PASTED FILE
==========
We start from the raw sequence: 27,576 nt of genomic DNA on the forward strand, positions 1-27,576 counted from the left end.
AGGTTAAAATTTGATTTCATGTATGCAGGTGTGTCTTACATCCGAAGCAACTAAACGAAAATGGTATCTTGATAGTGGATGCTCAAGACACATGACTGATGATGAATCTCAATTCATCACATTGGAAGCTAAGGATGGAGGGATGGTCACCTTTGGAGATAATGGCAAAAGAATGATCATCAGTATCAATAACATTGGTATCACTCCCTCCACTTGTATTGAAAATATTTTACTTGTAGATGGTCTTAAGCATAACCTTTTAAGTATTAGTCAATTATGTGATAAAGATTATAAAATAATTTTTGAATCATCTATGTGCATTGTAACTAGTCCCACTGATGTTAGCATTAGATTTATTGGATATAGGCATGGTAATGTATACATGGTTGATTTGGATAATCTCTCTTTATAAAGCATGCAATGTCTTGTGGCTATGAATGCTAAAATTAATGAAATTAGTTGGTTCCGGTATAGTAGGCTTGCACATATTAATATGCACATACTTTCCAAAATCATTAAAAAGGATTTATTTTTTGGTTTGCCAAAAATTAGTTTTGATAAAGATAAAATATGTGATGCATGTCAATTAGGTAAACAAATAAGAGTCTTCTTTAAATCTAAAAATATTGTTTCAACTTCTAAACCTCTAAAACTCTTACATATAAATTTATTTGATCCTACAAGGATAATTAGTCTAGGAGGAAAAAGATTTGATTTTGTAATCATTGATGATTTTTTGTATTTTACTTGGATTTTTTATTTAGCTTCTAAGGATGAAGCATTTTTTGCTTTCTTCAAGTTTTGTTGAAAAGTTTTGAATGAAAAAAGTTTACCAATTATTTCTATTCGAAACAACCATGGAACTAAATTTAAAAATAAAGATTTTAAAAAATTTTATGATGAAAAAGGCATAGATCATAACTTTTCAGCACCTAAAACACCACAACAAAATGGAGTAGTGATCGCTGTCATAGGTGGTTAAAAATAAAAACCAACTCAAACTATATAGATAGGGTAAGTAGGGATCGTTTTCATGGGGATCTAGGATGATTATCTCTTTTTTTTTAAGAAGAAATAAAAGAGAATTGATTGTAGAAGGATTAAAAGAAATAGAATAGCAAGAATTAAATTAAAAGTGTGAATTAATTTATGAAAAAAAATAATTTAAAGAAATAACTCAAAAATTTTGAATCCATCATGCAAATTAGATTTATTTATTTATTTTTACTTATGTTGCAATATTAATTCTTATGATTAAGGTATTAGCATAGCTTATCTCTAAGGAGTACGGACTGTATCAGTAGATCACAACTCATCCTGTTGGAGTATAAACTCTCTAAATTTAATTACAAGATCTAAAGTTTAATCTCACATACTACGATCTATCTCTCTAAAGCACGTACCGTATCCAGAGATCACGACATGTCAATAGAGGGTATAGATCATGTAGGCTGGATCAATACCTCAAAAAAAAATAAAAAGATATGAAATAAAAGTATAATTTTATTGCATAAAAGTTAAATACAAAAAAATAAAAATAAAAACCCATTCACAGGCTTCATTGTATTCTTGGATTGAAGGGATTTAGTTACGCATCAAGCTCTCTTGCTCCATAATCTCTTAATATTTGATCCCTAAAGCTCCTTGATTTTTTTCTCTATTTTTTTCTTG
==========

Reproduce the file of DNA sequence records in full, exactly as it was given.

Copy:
We start from the raw sequence: 27,576 nt of genomic DNA on the forward strand, positions 1-27,576 counted from the left end.
AGGTTAAAATTTGATTTCATGTATGCAGGTGTGTCTTACATCCGAAGCAACTAAACGAAAATGGTATCTTGATAGTGGATGCTCAAGACACATGACTGATGATGAATCTCAATTCATCACATTGGAAGCTAAGGATGGAGGGATGGTCACCTTTGGAGATAATGGCAAAAGAATGATCATCAGTATCAATAACATTGGTATCACTCCCTCCACTTGTATTGAAAATATTTTACTTGTAGATGGTCTTAAGCATAACCTTTTAAGTATTAGTCAATTATGTGATAAAGATTATAAAATAATTTTTGAATCATCTATGTGCATTGTAACTAGTCCCACTGATGTTAGCATTAGATTTATTGGATATAGGCATGGTAATGTATACATGGTTGATTTGGATAATCTCTCTTTATAAAGCATGCAATGTCTTGTGGCTATGAATGCTAAAATTAATGAAATTAGTTGGTTCCGGTATAGTAGGCTTGCACATATTAATATGCACATACTTTCCAAAATCATTAAAAAGGATTTATTTTTTGGTTTGCCAAAAATTAGTTTTGATAAAGATAAAATATGTGATGCATGTCAATTAGGTAAACAAATAAGAGTCTTCTTTAAATCTAAAAATATTGTTTCAACTTCTAAACCTCTAAAACTCTTACATATAAATTTATTTGATCCTACAAGGATAATTAGTCTAGGAGGAAAAAGATTTGATTTTGTAATCATTGATGATTTTTTGTATTTTACTTGGATTTTTTATTTAGCTTCTAAGGATGAAGCATTTTTTGCTTTCTTCAAGTTTTGTTGAAAAGTTTTGAATGAAAAAAGTTTACCAATTATTTCTATTCGAAACAACCATGGAACTAAATTTAAAAATAAAGATTTTAAAAAATTTTATGATGAAAAAGGCATAGATCATAACTTTTCAGCACCTAAAACACCACAACAAAATGGAGTAGTGATCGCTGTCATAGGTGGTTAAAAATAAAAACCAACTCAAACTATATAGATAGGGTAAGTAGGGATCGTTTTCATGGGGATCTAGGATGATTATCTCTTTTTTTTTAAGAAGAAATAAAAGAGAATTGATTGTAGAAGGATTAAAAGAAATAGAATAGCAAGAATTAAATTAAAAGTGTGAATTAATTTATGAAAAAAAATAATTTAAAGAAATAACTCAAAAATTTTGAATCCATCATGCAAATTAGATTTATTTATTTATTTTTACTTATGTTGCAATATTAATTCTTATGATTAAGGTATTAGCATAGCTTATCTCTAAGGAGTACGGACTGTATCAGTAGATCACAACTCATCCTGTTGGAGTATAAACTCTCTAAATTTAATTACAAGATCTAAAGTTTAATCTCACATACTACGATCTATCTCTCTAAAGCACGTACCGTATCCAGAGATCACGACATGTCAATAGAGGGTATAGATCATGTAGGCTGGATCAATACCTCAAAAAAAAATAAAAAGATATGAAATAAAAGTATAATTTTATTGCATAAAAGTTAAATACAAAAAAATAAAAATAAAAACCCATTCACAGGCTTCATTGTATTCTTGGATTGAAGGGATTTAGTTACGCATCAAGCTCTCTTGCTCCATAATCTCTTAATATTTGATCCCTAAAGCTCCTTGATTTTTTTCTCTATTTTTTTCTTG